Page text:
I borrowed a pair of hooks from a robust trailer I built a few years ago.  The photo shows them in place, pinned into links below the U-Haul hooks.  I only had access to two hooks this time but from now on I’ll keep three which I can add on to safety chains to ensure that the robust hitch does not itself produce a hazard.

Update:  29 December, 2016

Grab the chain about 12″ from the hook, stick the CHAIN through the hole, loop the hook around the chain. This worked for me at UHaul.

Another RennList contributor used 3/8″ stainless steel quick-links to do the same job.

According to trailer veteran Tom Stutzman, Toyota has similarly robust hitch dimensions.  Pennsylvania mandates simple S-hooks which fit easily.  Ontario regulations require the problematic hooks.

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Woodlot excursion

December 25, 2016

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Over the years it has become a Christmas ritual to tour the woodlot by whatever means necessary.  Ten years ago Charlie and Shiva began the tradition by bullying the golf cart into the trip through too much fluffy snow.  When the Ranger replaced the golf cart, it hauled passengers and their snowshoes across the windy fields to the woodlot and froze them on the return trip.

This year Charlie started up both 2004 Cayennes to try out their low range and differential locks around the yard.    Ruby was thus already cleaned off and warmed up when I grabbed my keys and tracked him down on the property.  Then we toured the sugar bush.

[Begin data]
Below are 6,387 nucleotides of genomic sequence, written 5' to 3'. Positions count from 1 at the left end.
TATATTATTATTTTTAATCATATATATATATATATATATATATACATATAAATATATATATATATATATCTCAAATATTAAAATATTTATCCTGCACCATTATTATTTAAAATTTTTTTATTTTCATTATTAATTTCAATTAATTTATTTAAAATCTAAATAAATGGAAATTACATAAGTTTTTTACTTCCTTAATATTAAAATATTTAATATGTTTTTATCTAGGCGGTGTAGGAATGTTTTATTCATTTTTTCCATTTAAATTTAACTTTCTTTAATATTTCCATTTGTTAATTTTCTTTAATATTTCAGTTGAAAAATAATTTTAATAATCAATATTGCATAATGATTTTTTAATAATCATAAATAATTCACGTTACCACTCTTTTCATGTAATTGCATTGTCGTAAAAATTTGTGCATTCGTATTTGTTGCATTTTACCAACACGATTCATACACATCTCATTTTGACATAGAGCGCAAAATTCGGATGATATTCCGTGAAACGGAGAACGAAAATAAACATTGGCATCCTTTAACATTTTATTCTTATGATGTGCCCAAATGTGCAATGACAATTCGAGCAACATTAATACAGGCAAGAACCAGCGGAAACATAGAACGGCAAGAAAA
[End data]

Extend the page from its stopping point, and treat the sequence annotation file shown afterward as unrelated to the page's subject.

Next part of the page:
We soon observed that it would take a good deal of snow to stop a Porsche Cayenne equipped with winter tires.  I did manage to twist over an earth berm at such an angle that I needed to use the locker to maintain traction to the wheels, but Ruby felt right at home off-roading in snow.

The only problem is that puttering through the woods in a Porsche Cayenne isn’t much fun.  It’s far too capable a vehicle.  A golf cart or 2WD UTV, or even a snowmobile, provides much more of a challenge, and hence a higher fun quotient.

On the other hand Charlie is now a father and I’m not getting any younger, and we did break a good wide walking track through the bush.

Ruby visits Sweet’s Quarry.

December 15, 2016

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When Charlie tried to transfer his trailer’s registration from BC to Ontario, the clerk told him he was obliged to provide a weight for the vehicle.  Email ensued.

Roads were good today so we unloaded the BMW track car, squiggled it over driveway ice and into the shop, cleared out the luggage in the trailer, and hit the road to the Sweet’s Corners quarry.

Ruby towed the 2950 lb trailer quite willingly, though in a headwind on the return trip the fuel consumption shot up to just over 17 litres per 100 km.  (Interestingly, a few weeks later a 6X12 U-Haul tandem trailer exacted the same fuel penalty on a trip to Ottawa.)

An ongoing debate on Rennlist.com has dealt with whether a Cayenne is car, truck, or other.  Up until this point my comments have favoured “car.”  With this photo, though, I may be entering the “truck” tent.

The weigh-scales guy loved Ruby.  This tag shows the gross weight of Ruby and the trailer at 3780 kg, or 3.78 metric tonnes, as the quarry guys prefer.  That’s 8333.5 pounds to me.

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Ulp.  That means Ruby weighs 5383 pounds!  And the fuel tank was nearly empty.  The trailer weighed 2950 lb.

New CV boots for Ruby

December 2, 2016

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Background

When I switched to winter tires I was surprised to find a substantial deposit of grease inside the right front rim. The boot looked intact, but closer examination revealed a bit of cracking in one location, so axle disassembly seemed inevitable before I took the car on a sanded road.